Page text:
We have not supported the creation of "arbaki" forces from the beginning and believe that low level of training, their unwillingness to accept discipline and the possibility of their misuse will not only not strengthen security but also intrude on security. In relation to the eradication of illegal forces, we will make serious efforts; towards this end, we will task the forces that follow legal procedures and function under the orders and directives of the armed forces of Afghanistan to conduct their duties consistent with principles and ethics. We will not tolerate abuse and law-breaking behavior in any shape and at any level, and will take serious legal action against it.


B.  Women’s Rights

4. As president, would you support and work to provide the necessary resources for the establishment of shelters for women fleeing domestic violence and specialized violence against women prosecution units within the Attorney General’s Office in each of Afghanistan’s 34 provinces?

The discussion of protecting citizens' rights, especially those of the vulnerable class, has fundamental importance to us both from a moral as well as a legal perspective. In relation to violence against women, we will take multi-dimensional steps. On the one hand, we will increase the range of safety for them and, on the other hand, will invest in creating a culture for the encouragement and popularization of respect for their human rights. In addition, we will mobilize legal and rights support for them more than before. We will create legal and structural frameworks at various administrative levels to deal with violence against women. And most importantly, we will deal with perpetrators of violence against women within the framework of Afghan law with such seriousness that they become an example for others so that every perpetrator of violence against women will think multiple times before resorting to violence towards women.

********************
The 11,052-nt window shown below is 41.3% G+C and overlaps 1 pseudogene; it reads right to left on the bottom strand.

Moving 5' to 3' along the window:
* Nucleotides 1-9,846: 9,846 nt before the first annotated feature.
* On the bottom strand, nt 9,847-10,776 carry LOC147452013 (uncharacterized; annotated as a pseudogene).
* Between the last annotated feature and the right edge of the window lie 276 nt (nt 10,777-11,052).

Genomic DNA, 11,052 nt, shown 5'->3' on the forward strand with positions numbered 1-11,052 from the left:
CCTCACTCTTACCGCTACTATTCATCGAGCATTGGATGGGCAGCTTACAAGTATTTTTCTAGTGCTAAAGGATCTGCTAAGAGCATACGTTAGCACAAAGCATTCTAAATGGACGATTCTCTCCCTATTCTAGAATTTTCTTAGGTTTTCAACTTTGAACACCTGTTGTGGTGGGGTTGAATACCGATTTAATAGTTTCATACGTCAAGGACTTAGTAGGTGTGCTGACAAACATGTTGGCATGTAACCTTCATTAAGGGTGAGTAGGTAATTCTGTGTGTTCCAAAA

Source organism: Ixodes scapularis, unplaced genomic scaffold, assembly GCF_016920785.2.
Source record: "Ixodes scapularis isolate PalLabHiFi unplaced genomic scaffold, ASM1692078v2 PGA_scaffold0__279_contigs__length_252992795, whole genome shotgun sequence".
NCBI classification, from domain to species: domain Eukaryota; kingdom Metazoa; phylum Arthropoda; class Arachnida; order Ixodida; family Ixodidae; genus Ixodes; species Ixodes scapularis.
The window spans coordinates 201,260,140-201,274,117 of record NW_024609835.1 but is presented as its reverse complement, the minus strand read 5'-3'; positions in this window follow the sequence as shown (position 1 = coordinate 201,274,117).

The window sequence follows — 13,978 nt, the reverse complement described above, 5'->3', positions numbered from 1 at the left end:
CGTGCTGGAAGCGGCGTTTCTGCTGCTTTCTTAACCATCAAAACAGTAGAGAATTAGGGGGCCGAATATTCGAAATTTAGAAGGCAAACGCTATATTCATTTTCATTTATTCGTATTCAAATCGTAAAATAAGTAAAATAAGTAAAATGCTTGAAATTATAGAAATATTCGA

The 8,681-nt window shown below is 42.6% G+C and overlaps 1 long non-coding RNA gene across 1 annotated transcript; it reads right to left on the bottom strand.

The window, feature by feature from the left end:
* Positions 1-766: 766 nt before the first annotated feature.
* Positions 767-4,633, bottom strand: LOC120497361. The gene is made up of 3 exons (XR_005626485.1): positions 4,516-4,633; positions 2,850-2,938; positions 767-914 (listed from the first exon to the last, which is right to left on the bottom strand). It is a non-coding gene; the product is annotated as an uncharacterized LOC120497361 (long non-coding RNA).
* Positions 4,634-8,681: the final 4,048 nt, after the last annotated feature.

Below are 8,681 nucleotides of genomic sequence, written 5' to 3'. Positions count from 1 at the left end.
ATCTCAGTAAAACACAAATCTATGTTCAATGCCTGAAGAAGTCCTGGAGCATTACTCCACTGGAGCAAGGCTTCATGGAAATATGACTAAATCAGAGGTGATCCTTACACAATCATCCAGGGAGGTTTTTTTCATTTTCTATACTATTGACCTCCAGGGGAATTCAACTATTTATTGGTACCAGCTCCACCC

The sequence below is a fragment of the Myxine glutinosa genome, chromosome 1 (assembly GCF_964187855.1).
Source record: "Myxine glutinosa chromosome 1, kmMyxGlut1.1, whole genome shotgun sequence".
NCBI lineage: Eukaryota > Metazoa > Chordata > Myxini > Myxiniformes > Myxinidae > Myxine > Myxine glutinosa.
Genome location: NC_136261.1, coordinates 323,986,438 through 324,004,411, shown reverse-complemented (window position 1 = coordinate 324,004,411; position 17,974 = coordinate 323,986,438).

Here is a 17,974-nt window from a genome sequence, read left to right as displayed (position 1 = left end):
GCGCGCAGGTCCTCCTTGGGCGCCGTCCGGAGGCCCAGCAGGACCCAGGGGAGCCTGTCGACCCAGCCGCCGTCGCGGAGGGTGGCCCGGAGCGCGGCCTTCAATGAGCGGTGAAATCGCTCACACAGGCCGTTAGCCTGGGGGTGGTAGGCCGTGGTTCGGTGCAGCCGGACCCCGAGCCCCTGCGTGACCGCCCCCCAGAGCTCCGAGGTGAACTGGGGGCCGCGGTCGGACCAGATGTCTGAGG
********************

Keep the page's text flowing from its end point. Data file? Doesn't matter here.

5. There are very small numbers of women in the Afghan National Police (ANP).  Could you please describe what specific steps you, as president, would take to increase the number of women who join the ANP and the ANP’s success at retaining these women in the police force?

The presence of women in the police is not satisfactory. Many families are not satisfied about the immunity of their daughters that join the ranks of the police. They fear discriminatory and immoral treatment for their daughters and because of this they are less ready for their daughters to join the police. We will endeavor that on the one hand we encourage and promote female participation, and on the other hand strengthen order and discipline in the police. On the other hand, we will make efforts to shape the environment of interaction between male and female police in a way that no male police can have the mentality of mistreatment or abuse of female police. In addition, promotion of female police at high administrative levels within the structure of the police can strengthen the immunity of their female colleagues. In this way, we can guarantee dependable conditions for female presence in the various levels of the police.